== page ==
221. Impact of Cost-Sharing on Preventive Health Services in the United States:  A Critical Review
Session: Poster Abstract Session: Clinical Practice Costs, Informatics, and Telemedicine
Thursday, October 8, 2015
Room: Poster Hall
Posters
  • johkell3_187760-0001_ID_Week_poster(FINAL).pdf (633.7 kB)
  • Background:  Access to effective preventive health services is impacted by barriers such as cost-sharing. The objective of this review is to examine the impact of cost-sharing on US preventive health services and assess implemented solutions to improve access using a critical literature review. 

    Methods:  We searched PUBMED, MEDLINE, and EMBASE databases for studies published in the US from 2000-2014 that included the keywords: (‘immunizations’ or ‘vaccine’ or ‘vaccinations’ or ‘screenings’ or preventive service’ or ‘preventive measure’) and (‘cost sharing’ or ‘copayment’ or ‘copay’ or ‘out-of-pocket’). We extracted information on study results and grouped services by type (i.e. immunization or screenings/counseling/other services). 

    Results: We identified 23 studies: 7 examined immunizations and 16 examined screenings/counseling/other services. All studies reported an inverse relationship between cost-sharing and the use of preventive services. Some vaccines are covered under high-tiered pharmacy benefit plans, especially in Medicare Part D, and require high out-of-pocket expenses. Disproportionate cost sharing reportedly had a negative effect on the use of mammography and colorectal screenings. Some studies reported patients not receiving vaccines due to cost and reimbursement issues at the provider level (e.g. physicians not stocking the vaccine and thus decreasing availability). Several interventions have reduced cost-sharing and have shown to be effective in increasing the uptake of preventive services. While the Affordable Care Act (ACA) may omit cost-sharing for preventive services, there may be a percentage of individuals who still pay out-of-pocket costs or who accrue costs due to use of preventive service (e.g. follow-up treatment.)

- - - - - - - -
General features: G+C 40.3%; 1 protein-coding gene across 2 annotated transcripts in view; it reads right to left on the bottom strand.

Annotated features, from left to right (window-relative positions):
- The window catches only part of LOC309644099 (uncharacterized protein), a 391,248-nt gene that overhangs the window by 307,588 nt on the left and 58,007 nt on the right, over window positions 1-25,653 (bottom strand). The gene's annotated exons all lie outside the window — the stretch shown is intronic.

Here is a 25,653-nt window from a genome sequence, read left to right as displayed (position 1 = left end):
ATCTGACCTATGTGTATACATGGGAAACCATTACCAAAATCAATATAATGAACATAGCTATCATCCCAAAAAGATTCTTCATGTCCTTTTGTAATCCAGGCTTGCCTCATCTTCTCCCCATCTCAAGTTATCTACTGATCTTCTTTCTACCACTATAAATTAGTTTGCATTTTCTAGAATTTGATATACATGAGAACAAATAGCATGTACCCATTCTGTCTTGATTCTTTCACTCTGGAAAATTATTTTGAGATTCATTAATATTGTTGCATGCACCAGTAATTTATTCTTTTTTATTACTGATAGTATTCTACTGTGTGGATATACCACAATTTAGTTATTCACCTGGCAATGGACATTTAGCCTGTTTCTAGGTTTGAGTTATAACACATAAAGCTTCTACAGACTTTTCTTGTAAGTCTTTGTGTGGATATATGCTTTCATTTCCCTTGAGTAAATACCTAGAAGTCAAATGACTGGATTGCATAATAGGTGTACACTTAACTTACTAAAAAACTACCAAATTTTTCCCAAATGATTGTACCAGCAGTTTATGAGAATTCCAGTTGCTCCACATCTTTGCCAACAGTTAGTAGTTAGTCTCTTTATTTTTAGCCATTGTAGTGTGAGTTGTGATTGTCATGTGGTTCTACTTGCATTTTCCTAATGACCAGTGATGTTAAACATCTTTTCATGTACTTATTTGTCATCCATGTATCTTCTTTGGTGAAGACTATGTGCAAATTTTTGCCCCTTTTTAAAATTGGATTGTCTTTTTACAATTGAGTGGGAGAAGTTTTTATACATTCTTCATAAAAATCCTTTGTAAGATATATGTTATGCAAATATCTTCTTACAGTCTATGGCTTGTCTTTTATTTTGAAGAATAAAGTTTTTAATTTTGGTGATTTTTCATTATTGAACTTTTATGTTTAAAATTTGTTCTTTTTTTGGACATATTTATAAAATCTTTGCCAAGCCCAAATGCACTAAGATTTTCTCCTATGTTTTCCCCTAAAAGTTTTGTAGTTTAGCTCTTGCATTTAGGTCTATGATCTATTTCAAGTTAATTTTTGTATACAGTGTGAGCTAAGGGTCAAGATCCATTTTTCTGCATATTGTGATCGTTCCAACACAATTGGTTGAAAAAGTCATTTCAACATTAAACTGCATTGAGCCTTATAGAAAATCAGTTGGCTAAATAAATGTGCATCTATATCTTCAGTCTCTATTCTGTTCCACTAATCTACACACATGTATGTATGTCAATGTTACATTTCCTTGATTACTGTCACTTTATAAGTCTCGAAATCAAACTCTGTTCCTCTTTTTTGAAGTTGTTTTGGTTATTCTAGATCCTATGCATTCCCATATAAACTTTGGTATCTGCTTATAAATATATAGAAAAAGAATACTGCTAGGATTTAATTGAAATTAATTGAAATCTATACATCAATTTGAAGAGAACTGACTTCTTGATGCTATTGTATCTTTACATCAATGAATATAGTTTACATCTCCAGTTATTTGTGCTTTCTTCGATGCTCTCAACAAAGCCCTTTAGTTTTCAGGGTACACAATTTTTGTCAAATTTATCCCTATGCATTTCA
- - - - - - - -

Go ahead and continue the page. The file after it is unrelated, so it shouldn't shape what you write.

Conclusion:  This review suggests cost-sharing is a critical factor in the uptake of preventive health services and contributes in part to the forgoing of preventive services in the US. While some studies that have shown reducing cost sharing for vaccinations for children and adolescents has increased immunizations, this has not been shown among adults. Additional studies that examine this association, particularly post ACA, are needed.

    Kelly Johnson, PhD1, Chrisann Newransky, PhD1, Dongmu Zhang, Ph.D.2, Kosuke Kawai, ScD1 and Camilo Acosta, MD, PhD1, (1)Vaccines Outcomes Research, Merck & Co., Inc., West Point, PA, (2)Merck & Co., Inc., West Point, PA

    Disclosures:

    K. Johnson, Merck Co. & Inc.: Employee , Salary

    C. Newransky, Merck Co., Inc.: Consultant , Consulting fee and Salary

    D. Zhang, Merck Co. & Inc.: Employee , Salary

    K. Kawai, Merck & Co., Inc.: Consultant , Consulting fee

    C. Acosta, Merck & Co., Inc: Employee , Salary

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